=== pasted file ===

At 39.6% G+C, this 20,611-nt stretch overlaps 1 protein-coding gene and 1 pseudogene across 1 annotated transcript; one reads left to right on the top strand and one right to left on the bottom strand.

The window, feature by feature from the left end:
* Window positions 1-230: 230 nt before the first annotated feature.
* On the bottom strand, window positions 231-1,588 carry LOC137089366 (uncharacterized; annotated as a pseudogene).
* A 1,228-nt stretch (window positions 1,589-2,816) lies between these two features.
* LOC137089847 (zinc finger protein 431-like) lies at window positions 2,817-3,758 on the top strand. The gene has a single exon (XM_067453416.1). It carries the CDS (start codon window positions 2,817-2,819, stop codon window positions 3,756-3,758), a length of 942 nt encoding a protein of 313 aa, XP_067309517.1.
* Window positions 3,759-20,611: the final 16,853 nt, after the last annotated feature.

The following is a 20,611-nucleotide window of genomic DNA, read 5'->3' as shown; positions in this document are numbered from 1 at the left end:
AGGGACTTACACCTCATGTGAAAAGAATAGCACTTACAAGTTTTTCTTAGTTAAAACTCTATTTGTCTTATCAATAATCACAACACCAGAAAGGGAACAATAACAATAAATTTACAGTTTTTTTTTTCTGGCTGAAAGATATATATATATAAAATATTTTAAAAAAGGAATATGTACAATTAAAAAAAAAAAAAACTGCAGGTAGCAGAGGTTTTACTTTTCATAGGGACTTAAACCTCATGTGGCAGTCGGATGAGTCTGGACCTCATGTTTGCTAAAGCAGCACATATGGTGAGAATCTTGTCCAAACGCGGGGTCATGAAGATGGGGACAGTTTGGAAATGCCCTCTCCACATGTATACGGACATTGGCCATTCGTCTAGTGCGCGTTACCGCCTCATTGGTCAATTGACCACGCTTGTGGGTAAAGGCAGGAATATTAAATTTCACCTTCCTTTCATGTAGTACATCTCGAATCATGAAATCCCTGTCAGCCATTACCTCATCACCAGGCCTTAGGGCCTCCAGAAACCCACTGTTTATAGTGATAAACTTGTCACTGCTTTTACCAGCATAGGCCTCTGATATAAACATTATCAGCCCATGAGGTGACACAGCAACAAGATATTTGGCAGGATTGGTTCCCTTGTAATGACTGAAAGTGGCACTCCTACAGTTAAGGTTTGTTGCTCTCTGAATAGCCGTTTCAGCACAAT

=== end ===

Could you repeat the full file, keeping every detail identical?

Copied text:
At 39.6% G+C, this 20,611-nt stretch overlaps 1 protein-coding gene and 1 pseudogene across 1 annotated transcript; one reads left to right on the top strand and one right to left on the bottom strand.

The window, feature by feature from the left end:
* Window positions 1-230: 230 nt before the first annotated feature.
* On the bottom strand, window positions 231-1,588 carry LOC137089366 (uncharacterized; annotated as a pseudogene).
* A 1,228-nt stretch (window positions 1,589-2,816) lies between these two features.
* LOC137089847 (zinc finger protein 431-like) lies at window positions 2,817-3,758 on the top strand. The gene has a single exon (XM_067453416.1). It carries the CDS (start codon window positions 2,817-2,819, stop codon window positions 3,756-3,758), a length of 942 nt encoding a protein of 313 aa, XP_067309517.1.
* Window positions 3,759-20,611: the final 16,853 nt, after the last annotated feature.

The following is a 20,611-nucleotide window of genomic DNA, read 5'->3' as shown; positions in this document are numbered from 1 at the left end:
AGGGACTTACACCTCATGTGAAAAGAATAGCACTTACAAGTTTTTCTTAGTTAAAACTCTATTTGTCTTATCAATAATCACAACACCAGAAAGGGAACAATAACAATAAATTTACAGTTTTTTTTTTCTGGCTGAAAGATATATATATATAAAATATTTTAAAAAAGGAATATGTACAATTAAAAAAAAAAAAAACTGCAGGTAGCAGAGGTTTTACTTTTCATAGGGACTTAAACCTCATGTGGCAGTCGGATGAGTCTGGACCTCATGTTTGCTAAAGCAGCACATATGGTGAGAATCTTGTCCAAACGCGGGGTCATGAAGATGGGGACAGTTTGGAAATGCCCTCTCCACATGTATACGGACATTGGCCATTCGTCTAGTGCGCGTTACCGCCTCATTGGTCAATTGACCACGCTTGTGGGTAAAGGCAGGAATATTAAATTTCACCTTCCTTTCATGTAGTACATCTCGAATCATGAAATCCCTGTCAGCCATTACCTCATCACCAGGCCTTAGGGCCTCCAGAAACCCACTGTTTATAGTGATAAACTTGTCACTGCTTTTACCAGCATAGGCCTCTGATATAAACATTATCAGCCCATGAGGTGACACAGCAACAAGATATTTGGCAGGATTGGTTCCCTTGTAATGACTGAAAGTGGCACTCCTACAGTTAAGGTTTGTTGCTCTCTGAATAGCCGTTTCAGCACAAT